HMRC chief Lin Homer looks to "diamond-shaped" future for department

Lin Homer tells MPs on the Public Accounts Committee that HMRC's "most basic" jobs will continue to be cut as department reduces number of sites across UK

By matt.foster

09 Sep 2015

HM Revenue and Customs is to go on cutting the number of administrative staff it employs as it becomes more "diamond-shaped", the tax authority's chief executive has said, while acknowledging a "lively debate" among frontline workers over the department's restructuring plans.

The tax authority's headcount has fallen from 96,000 in 2005 to under 60,000 by 2014, with the number of full-time equivalents working for HMRC set to fall further to 52,000 by April next year. 

Lin Homer on Wednesday told MPs on the Public Accounts Committee that HMRC was seeking to reduce the number of sites it occupied around the country in favour of a smaller number of "big, effective" bases employing fewer staff at the lowest Administrative Assistant (AA) grade.

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The tax authority now has offices at fewer than 200 sites across the UK, down from almost 600 when it was formed through the merger of the Inland Revenue and Her Majesty's Customs and Excise a decade ago.

"Our broad strategic approach is we believe it strengthens our organisation to have a number of big, effective organisational bases throughout the country," she said.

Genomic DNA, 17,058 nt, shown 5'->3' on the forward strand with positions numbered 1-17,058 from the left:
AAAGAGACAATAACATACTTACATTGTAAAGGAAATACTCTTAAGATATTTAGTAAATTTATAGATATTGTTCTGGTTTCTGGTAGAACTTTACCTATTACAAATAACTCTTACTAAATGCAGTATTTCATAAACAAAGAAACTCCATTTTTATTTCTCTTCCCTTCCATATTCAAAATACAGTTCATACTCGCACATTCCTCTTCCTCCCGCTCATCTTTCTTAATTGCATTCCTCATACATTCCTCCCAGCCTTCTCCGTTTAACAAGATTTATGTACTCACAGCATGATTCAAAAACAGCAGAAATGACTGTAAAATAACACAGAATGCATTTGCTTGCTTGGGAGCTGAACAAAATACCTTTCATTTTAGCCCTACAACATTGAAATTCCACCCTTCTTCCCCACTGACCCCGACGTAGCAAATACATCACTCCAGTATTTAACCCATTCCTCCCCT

"So, at its height, I think HMRC had in excess of 650 offices, and I don't aspire to even maintain the 150 or so that I've currently got. I think it makes sense for us to continue reducing."

Homer said HMRC would seek to "strengthen the career opportunities" available to some administrative staff at the bigger "centres of excellence". But she acknowledged that the department would continue to cut numbers at the lowest grades.

"I would want to be clear that the most basic of our jobs, in common with all big departments, the numbers are reducing," Homer said.

"So we traditionally were a very classic pyramid-shaped organisation – lots of people at our most junior administrative grade. Many departments are turning diamond-shaped, and it is [down to] the impact of technology. 

"One of the things that we think is very important for us to do as an employer is to create chances for those most junior staff to learn new skills so that the opportunity for promotion is there. 

"It's a lively debate with my frontline staff which I have whenever I blog. But I'm very proud of the fact that we have managed to create a significant number of promotion opportunities for our AA roles... because  that is the grade that we will need less of. We have promoted 2,000 AAs into AO [Administrative Officer] jobs."

Civil Service World revealed last month that HMRC had begun a formal, 90-day consultation process with unions over the future of around 200 staff at administrative level, with the process potentially leading to compulsory redundancies.

While HMRC remains the third-largest of the government departments, it has cut its workforce by 20% since 2010, according to figures analysed by the National Audit Office spending watchdog.

The NAO's latest assessment of HMRC performance – published in July – found that the authority had increased its total tax take by 6.3% on 2012-13 levels.

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